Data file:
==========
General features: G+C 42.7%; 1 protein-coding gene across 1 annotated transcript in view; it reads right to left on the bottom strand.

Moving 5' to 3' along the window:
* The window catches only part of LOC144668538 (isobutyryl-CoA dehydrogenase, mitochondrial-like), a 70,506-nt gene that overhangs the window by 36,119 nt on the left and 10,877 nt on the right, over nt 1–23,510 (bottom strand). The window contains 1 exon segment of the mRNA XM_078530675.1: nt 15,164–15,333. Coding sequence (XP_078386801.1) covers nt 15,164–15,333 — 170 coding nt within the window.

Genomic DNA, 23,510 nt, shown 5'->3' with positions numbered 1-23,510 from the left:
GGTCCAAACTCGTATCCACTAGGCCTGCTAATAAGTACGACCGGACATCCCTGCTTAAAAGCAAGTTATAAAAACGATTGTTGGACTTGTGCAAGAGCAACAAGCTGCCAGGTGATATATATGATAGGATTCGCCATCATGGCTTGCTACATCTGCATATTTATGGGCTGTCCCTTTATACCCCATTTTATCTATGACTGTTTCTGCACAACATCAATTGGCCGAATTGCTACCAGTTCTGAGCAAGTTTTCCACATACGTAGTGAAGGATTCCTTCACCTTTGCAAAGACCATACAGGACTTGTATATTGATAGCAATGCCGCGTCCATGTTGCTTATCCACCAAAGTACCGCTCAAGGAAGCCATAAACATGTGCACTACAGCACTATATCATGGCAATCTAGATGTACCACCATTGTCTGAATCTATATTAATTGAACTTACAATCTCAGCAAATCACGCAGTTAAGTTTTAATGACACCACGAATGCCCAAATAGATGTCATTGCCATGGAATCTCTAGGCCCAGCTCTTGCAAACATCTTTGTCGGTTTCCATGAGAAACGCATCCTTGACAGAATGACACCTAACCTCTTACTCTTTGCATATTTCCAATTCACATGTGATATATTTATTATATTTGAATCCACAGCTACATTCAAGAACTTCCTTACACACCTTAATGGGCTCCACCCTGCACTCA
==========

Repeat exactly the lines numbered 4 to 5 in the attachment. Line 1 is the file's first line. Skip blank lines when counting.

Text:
Genomic DNA, 23,510 nt, shown 5'->3' with positions numbered 1-23,510 from the left:
GGTCCAAACTCGTATCCACTAGGCCTGCTAATAAGTACGACCGGACATCCCTGCTTAAAAGCAAGTTATAAAAACGATTGTTGGACTTGTGCAAGAGCAACAAGCTGCCAGGTGATATATATGATAGGATTCGCCATCATGGCTTGCTACATCTGCATATTTATGGGCTGTCCCTTTATACCCCATTTTATCTATGACTGTTTCTGCACAACATCAATTGGCCGAATTGCTACCAGTTCTGAGCAAGTTTTCCACATACGTAGTGAAGGATTCCTTCACCTTTGCAAAGACCATACAGGACTTGTATATTGATAGCAATGCCGCGTCCATGTTGCTTATCCACCAAAGTACCGCTCAAGGAAGCCATAAACATGTGCACTACAGCACTATATCATGGCAATCTAGATGTACCACCATTGTCTGAATCTATATTAATTGAACTTACAATCTCAGCAAATCACGCAGTTAAGTTTTAATGACACCACGAATGCCCAAATAGATGTCATTGCCATGGAATCTCTAGGCCCAGCTCTTGCAAACATCTTTGTCGGTTTCCATGAGAAACGCATCCTTGACAGAATGACACCTAACCTCTTACTCTTTGCATATTTCCAATTCACATGTGATATATTTATTATATTTGAATCCACAGCTACATTCAAGAACTTCCTTACACACCTTAATGGGCTCCACCCTGCACTCA